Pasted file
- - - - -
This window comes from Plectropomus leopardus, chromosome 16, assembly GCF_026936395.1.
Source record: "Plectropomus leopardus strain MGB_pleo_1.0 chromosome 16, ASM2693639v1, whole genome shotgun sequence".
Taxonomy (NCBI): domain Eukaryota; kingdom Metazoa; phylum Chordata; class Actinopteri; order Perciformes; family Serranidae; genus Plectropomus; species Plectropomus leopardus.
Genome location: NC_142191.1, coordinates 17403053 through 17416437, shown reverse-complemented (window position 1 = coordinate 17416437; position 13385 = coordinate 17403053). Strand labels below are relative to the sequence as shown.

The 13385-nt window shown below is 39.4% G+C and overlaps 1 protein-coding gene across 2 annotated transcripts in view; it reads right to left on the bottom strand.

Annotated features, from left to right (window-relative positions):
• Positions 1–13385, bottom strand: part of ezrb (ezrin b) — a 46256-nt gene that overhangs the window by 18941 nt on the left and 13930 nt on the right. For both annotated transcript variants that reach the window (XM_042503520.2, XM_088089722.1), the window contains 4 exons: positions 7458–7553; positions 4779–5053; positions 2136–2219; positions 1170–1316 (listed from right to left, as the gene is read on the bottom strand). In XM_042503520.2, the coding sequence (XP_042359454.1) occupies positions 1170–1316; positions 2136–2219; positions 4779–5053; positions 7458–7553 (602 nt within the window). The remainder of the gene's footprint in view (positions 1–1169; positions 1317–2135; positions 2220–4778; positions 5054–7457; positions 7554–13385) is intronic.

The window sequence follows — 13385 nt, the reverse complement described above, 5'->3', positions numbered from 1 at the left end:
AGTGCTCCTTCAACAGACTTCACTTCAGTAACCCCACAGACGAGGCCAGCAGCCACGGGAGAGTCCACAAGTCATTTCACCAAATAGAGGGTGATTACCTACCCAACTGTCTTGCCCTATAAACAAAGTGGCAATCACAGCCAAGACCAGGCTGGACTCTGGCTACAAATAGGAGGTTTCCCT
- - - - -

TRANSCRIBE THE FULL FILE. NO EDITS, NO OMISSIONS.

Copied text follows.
This window comes from Plectropomus leopardus, chromosome 16, assembly GCF_026936395.1.
Source record: "Plectropomus leopardus strain MGB_pleo_1.0 chromosome 16, ASM2693639v1, whole genome shotgun sequence".
Taxonomy (NCBI): domain Eukaryota; kingdom Metazoa; phylum Chordata; class Actinopteri; order Perciformes; family Serranidae; genus Plectropomus; species Plectropomus leopardus.
Genome location: NC_142191.1, coordinates 17403053 through 17416437, shown reverse-complemented (window position 1 = coordinate 17416437; position 13385 = coordinate 17403053). Strand labels below are relative to the sequence as shown.

The 13385-nt window shown below is 39.4% G+C and overlaps 1 protein-coding gene across 2 annotated transcripts in view; it reads right to left on the bottom strand.

Annotated features, from left to right (window-relative positions):
• Positions 1–13385, bottom strand: part of ezrb (ezrin b) — a 46256-nt gene that overhangs the window by 18941 nt on the left and 13930 nt on the right. For both annotated transcript variants that reach the window (XM_042503520.2, XM_088089722.1), the window contains 4 exons: positions 7458–7553; positions 4779–5053; positions 2136–2219; positions 1170–1316 (listed from right to left, as the gene is read on the bottom strand). In XM_042503520.2, the coding sequence (XP_042359454.1) occupies positions 1170–1316; positions 2136–2219; positions 4779–5053; positions 7458–7553 (602 nt within the window). The remainder of the gene's footprint in view (positions 1–1169; positions 1317–2135; positions 2220–4778; positions 5054–7457; positions 7554–13385) is intronic.

The window sequence follows — 13385 nt, the reverse complement described above, 5'->3', positions numbered from 1 at the left end:
AGTGCTCCTTCAACAGACTTCACTTCAGTAACCCCACAGACGAGGCCAGCAGCCACGGGAGAGTCCACAAGTCATTTCACCAAATAGAGGGTGATTACCTACCCAACTGTCTTGCCCTATAAACAAAGTGGCAATCACAGCCAAGACCAGGCTGGACTCTGGCTACAAATAGGAGGTTTCCCT